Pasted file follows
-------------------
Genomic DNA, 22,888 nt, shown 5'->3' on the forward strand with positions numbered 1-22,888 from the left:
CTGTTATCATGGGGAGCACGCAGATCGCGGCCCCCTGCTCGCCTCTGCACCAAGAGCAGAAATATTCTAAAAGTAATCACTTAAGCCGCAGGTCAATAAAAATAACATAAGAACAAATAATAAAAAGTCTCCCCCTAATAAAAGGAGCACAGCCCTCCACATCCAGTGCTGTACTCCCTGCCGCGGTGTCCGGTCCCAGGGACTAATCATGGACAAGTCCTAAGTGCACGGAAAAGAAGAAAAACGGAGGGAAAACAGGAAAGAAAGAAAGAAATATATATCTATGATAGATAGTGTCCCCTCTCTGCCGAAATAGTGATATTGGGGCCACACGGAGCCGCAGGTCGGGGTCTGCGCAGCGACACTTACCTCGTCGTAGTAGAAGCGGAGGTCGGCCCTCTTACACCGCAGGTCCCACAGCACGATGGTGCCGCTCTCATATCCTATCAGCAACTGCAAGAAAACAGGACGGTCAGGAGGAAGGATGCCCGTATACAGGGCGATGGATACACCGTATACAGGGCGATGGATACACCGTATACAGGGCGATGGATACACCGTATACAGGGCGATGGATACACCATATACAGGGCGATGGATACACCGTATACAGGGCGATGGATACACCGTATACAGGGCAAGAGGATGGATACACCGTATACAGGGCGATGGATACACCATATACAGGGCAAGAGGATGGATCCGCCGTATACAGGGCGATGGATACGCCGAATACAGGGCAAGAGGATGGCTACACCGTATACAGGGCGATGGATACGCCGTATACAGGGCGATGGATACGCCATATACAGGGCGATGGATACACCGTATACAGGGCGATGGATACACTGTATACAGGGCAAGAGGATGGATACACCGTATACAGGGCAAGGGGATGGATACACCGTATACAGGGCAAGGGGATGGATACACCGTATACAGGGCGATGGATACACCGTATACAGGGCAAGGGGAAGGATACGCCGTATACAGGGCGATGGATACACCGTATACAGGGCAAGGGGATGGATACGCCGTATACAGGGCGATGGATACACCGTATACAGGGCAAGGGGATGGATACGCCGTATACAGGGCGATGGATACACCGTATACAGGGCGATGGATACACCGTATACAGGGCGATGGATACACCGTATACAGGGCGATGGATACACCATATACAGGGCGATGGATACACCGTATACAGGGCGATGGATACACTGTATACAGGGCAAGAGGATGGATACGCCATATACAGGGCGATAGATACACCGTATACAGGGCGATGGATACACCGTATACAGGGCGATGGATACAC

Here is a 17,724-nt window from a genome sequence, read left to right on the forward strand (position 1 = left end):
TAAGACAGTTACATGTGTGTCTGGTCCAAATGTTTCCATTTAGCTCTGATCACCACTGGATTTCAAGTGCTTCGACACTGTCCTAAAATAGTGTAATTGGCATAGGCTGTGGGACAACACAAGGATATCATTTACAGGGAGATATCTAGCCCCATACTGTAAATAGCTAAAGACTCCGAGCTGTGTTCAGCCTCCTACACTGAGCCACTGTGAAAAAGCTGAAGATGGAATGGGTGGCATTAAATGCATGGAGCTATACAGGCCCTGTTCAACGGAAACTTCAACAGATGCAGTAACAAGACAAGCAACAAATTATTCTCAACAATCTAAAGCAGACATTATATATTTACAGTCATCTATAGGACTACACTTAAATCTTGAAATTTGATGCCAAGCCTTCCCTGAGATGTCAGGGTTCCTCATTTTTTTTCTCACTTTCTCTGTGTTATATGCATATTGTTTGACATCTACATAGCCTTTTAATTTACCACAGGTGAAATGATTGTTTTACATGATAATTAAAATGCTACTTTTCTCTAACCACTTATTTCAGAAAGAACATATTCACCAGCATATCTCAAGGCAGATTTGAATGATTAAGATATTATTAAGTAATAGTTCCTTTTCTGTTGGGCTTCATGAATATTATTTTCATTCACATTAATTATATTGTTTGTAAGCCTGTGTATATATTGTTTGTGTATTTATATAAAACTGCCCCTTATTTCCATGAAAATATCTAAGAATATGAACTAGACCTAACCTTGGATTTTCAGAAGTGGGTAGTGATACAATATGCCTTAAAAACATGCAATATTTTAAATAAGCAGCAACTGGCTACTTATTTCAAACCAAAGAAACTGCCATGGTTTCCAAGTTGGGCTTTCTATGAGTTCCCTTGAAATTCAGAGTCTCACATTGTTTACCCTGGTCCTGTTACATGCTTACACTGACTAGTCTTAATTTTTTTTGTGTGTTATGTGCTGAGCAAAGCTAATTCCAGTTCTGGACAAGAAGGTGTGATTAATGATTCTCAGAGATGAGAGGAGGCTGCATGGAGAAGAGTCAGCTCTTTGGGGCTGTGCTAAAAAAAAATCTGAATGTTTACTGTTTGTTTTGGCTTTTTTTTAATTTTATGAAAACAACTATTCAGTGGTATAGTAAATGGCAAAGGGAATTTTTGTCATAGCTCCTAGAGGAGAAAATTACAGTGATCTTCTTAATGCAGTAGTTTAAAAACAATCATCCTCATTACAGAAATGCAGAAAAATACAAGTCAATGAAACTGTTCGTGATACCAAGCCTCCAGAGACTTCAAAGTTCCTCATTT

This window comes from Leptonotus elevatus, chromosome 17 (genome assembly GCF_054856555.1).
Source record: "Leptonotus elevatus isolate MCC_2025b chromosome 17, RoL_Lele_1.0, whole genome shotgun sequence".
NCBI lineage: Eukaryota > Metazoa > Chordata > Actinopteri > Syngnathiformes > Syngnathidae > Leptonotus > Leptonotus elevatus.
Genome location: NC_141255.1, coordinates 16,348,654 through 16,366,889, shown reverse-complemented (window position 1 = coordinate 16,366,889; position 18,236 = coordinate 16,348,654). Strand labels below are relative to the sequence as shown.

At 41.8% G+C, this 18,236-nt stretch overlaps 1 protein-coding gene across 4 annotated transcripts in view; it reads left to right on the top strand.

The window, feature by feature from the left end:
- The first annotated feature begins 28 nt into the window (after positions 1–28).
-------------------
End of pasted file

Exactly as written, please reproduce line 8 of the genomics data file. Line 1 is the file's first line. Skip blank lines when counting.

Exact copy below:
Genome location: NC_141255.1, coordinates 16,348,654 through 16,366,889, shown reverse-complemented (window position 1 = coordinate 16,366,889; position 18,236 = coordinate 16,348,654). Strand labels below are relative to the sequence as shown.